Sylmar Earthquake Legacy – Part II

Continued from Part I of our Sylmar Earthquake Series

Olive View Hospital was severely damaged during the 1971 earthquake.

Before the Sylmar earthquake, the only major piece of legislation to mandate earthquake-resistant construction was The Field Act, which was passed after the 1933 Long Beach earthquake and authored, in part, by John Gould, a Degenkolb Founder. The Field Act only targeted California schools, but it marked the start of government-mandated regulations for how to build in earthquake country. Henry Degenkolb’s contribution to earthquake engineering included his work conducting materials and connection testing work at Treasure Island, authoring numerous technical publications, and visiting the sites of major earthquakes around the world to observe, photograph, and document conditions, deepening his understanding of how buildings performed during major seismic events. By 1971, Henry was regarded as a leading earthquake engineer, and Degenkolb Engineers was a well-known seismic firm.

Based on the damage and seismograph readings from Sylmar, it became apparent that earthquakes performed much differently than had previously been understood, particularly when it came to strong ground motion. During the ‘quake, the shaking was stronger, it lasted longer, and it underwent pulses. Suddenly, the profession realized it had to start thinking about building design differently and taking steps to understand them more thoroughly. The Sylmar earthquake drew attention to the need for even more seismic instruments in buildings and on the ground to record seismic events when they happened. Chris Poland, CEO emeritus of Degenkolb (1990 to 2013) led the committee that was part of the California Strong Motion Instrumentation Program (CSMIP), which placed seismographs throughout California.

Amongst the rubble of damaged buildings, one common failure point started to emerge: non-ductile concrete. Though still a kid in ’71, Jay Love, Degenkolb Senior Principal says that the Sylmar earthquake had a significant effect on the industry’s understanding of non-ductile concrete and the importance of horizontal ties in the rebar detailing of concrete columns. Jay points to Olive View Hospital, where much of the aesthetic of the building’s design included exposed concrete and concrete columns. Concrete, though strong, isn’t flexible on its own. Unlike steel, which can bend and flex without breaking, unreinforced or poorly reinforced concrete cannot; when it fails, it bursts apart. In 1971, rebar was being used to reinforce concrete columns, though most of the rebar was installed vertically. This configuration provided support and strength to the concrete column for gravity loads, but it couldn’t prevent the brittle shear failures.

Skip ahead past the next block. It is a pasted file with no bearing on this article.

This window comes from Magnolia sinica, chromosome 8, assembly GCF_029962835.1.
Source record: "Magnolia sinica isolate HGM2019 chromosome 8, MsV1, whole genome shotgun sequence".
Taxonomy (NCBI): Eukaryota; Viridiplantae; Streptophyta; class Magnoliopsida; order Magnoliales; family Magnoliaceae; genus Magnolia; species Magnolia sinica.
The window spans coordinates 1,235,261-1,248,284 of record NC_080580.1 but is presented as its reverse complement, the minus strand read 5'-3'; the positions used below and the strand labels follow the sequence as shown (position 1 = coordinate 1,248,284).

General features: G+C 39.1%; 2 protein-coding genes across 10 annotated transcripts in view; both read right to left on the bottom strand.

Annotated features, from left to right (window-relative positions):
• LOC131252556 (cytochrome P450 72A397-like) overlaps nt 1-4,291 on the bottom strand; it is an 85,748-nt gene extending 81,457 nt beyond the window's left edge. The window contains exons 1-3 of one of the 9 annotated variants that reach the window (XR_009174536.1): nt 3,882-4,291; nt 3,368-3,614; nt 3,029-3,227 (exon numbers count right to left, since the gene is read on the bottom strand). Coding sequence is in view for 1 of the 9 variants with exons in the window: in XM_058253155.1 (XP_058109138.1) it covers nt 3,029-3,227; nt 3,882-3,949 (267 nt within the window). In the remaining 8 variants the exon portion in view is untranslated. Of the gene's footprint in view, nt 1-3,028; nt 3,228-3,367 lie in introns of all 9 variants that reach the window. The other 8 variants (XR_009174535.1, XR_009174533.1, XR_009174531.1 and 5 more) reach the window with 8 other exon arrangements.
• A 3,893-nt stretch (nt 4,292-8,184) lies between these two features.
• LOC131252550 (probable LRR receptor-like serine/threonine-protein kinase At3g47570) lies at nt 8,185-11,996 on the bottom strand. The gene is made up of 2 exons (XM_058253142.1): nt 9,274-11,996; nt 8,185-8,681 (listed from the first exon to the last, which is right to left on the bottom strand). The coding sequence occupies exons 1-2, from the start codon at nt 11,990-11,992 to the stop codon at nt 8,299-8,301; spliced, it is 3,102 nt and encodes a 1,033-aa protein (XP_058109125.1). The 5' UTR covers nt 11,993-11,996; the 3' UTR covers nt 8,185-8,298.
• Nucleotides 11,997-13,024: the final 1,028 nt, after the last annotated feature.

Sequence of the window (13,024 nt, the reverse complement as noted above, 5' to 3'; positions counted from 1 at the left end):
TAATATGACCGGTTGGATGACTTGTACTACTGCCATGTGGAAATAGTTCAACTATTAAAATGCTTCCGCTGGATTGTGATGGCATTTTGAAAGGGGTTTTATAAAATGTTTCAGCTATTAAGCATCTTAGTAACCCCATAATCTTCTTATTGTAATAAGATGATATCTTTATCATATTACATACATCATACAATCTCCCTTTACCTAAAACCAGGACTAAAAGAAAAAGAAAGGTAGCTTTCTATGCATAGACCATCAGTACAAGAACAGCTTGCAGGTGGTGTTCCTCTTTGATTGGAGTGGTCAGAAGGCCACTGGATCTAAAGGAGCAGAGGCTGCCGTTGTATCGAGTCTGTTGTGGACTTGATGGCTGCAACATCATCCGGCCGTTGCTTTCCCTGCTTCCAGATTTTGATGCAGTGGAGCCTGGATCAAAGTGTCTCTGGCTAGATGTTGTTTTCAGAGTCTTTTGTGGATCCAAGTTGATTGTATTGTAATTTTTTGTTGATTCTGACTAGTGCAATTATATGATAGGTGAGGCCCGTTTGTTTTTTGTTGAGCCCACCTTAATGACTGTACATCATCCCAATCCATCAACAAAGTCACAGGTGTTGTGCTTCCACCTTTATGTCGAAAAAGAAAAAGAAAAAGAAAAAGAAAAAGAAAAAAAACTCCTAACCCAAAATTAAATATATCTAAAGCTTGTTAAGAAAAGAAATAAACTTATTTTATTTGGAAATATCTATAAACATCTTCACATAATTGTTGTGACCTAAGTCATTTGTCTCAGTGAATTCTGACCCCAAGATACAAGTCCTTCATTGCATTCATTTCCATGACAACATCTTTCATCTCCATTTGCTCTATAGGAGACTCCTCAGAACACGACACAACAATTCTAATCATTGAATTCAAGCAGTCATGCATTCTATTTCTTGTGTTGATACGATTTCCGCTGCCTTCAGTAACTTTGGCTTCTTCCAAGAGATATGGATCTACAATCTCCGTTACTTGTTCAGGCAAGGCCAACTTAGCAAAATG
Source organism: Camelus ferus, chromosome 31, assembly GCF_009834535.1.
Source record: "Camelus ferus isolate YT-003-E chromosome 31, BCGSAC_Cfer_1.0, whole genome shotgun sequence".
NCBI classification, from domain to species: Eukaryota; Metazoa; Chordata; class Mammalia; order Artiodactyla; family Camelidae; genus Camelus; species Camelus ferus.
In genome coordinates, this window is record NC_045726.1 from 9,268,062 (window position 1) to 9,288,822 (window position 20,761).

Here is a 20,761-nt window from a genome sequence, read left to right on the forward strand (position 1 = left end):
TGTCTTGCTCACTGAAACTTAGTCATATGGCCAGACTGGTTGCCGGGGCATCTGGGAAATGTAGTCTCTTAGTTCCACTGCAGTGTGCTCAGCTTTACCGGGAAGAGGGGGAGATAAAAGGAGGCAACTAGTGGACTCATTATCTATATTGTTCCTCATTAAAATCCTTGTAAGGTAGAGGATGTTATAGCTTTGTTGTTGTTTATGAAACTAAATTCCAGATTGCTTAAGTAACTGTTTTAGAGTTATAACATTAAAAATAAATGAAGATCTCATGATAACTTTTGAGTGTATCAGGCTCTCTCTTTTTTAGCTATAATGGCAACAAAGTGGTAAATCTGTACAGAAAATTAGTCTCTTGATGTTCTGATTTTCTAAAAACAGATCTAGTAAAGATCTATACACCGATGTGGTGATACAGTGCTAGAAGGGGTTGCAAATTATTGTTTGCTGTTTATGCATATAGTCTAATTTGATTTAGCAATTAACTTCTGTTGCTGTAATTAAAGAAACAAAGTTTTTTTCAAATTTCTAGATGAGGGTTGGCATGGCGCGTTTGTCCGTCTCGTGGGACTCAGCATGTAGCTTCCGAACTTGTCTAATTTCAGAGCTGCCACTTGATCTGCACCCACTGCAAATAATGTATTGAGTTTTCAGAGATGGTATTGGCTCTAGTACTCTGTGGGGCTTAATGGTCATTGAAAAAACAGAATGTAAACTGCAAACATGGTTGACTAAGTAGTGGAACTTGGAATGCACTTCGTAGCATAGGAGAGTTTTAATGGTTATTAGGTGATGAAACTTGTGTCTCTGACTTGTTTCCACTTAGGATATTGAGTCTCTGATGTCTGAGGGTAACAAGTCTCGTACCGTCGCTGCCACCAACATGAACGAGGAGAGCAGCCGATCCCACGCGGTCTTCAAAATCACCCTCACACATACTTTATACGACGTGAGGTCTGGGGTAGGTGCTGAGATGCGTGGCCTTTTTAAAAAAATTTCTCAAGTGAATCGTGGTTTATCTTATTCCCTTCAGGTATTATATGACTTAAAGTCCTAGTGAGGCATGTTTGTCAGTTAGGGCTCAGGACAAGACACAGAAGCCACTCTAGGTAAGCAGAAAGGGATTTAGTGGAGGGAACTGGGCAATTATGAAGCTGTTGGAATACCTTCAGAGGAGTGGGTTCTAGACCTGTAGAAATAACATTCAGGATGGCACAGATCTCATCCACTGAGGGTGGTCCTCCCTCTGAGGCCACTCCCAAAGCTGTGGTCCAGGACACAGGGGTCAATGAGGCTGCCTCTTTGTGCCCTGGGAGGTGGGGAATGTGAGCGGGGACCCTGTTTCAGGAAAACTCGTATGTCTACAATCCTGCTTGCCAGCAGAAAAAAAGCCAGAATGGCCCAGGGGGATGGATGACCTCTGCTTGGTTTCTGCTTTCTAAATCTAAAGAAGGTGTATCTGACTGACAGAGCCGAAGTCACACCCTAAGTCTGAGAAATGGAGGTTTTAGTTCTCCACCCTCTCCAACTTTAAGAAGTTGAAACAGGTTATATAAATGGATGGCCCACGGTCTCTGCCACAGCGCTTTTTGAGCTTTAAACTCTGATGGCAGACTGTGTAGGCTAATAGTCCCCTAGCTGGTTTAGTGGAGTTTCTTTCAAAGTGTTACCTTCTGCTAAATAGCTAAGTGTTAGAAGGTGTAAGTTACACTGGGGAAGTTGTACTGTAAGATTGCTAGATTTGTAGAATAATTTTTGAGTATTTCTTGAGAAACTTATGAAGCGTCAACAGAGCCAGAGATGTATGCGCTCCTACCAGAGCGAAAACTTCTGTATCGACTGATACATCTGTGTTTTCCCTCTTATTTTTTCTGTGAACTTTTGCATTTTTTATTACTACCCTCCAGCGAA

During the Sylmar earthquake, the concrete columns experienced lateral forces—they shook side to side. The lack of horizontal ties allowed shear failures to occur. Additionally, because the vertical rebar lacked sufficient horizontal ties, these vertical bars buckled and the concrete material shattered, which often caused the entire column to collapse. Though it wasn’t the first time the industry had seen non-ductile concrete failures during an earthquake, the extent of it and the resulting damage in 1971 was alarming. Based on lessons learned from Sylmar and other earthquakes, as well as seismic research conducted at leading research institutes throughout the world, ductile concrete is now standard in the industry.